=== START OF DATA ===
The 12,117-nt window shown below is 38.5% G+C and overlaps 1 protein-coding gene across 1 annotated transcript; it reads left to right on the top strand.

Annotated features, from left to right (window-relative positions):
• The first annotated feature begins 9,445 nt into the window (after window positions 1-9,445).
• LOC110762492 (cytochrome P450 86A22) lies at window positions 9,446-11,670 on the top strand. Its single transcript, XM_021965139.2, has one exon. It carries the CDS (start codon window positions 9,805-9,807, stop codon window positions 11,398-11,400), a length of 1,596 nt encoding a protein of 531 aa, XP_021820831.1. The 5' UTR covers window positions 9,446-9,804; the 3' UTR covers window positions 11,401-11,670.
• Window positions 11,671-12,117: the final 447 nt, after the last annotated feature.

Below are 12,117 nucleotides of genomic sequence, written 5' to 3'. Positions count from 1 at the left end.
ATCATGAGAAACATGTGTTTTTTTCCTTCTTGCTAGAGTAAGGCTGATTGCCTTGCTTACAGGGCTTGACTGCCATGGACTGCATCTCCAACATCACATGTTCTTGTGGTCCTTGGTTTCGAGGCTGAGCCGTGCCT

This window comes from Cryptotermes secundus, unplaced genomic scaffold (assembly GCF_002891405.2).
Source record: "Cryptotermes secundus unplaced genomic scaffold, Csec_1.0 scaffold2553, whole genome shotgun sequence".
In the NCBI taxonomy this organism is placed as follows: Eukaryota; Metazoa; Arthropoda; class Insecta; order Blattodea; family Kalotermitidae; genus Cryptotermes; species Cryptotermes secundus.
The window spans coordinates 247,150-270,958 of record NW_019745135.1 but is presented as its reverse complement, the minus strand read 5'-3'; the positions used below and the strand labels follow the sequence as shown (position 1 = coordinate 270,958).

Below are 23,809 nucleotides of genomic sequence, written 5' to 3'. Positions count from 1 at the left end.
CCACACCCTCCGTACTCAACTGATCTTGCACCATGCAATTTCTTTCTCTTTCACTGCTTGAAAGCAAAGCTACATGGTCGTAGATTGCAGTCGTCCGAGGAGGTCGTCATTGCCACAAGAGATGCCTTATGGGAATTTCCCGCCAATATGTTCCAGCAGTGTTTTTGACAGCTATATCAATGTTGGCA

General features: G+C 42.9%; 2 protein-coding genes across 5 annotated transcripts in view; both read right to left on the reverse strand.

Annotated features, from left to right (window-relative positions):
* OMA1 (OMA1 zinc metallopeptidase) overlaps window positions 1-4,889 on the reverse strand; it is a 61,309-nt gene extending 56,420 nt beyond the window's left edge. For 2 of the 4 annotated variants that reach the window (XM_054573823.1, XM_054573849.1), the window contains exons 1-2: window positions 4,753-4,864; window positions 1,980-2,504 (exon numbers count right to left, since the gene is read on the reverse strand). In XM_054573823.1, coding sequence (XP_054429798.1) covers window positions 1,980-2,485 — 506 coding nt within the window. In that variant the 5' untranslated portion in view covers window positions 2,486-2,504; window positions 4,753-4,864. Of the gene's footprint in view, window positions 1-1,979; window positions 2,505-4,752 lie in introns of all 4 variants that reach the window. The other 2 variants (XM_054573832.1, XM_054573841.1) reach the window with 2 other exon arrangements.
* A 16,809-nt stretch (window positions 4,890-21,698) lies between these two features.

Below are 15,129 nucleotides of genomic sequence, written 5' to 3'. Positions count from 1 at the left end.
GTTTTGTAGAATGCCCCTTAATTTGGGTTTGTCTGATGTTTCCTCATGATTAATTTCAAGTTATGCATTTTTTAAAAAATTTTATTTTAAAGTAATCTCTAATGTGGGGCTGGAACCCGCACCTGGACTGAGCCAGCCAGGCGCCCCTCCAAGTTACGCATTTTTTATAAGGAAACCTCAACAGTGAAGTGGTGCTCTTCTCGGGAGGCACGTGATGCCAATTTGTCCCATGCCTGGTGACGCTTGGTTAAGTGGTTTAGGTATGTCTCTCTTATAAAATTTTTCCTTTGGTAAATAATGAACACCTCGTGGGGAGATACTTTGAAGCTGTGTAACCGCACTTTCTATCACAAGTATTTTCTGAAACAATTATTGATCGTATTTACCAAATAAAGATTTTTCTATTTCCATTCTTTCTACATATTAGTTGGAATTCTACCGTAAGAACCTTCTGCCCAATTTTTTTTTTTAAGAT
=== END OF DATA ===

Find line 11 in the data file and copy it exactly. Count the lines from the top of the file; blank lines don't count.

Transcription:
The window spans coordinates 247,150-270,958 of record NW_019745135.1 but is presented as its reverse complement, the minus strand read 5'-3'; the positions used below and the strand labels follow the sequence as shown (position 1 = coordinate 270,958).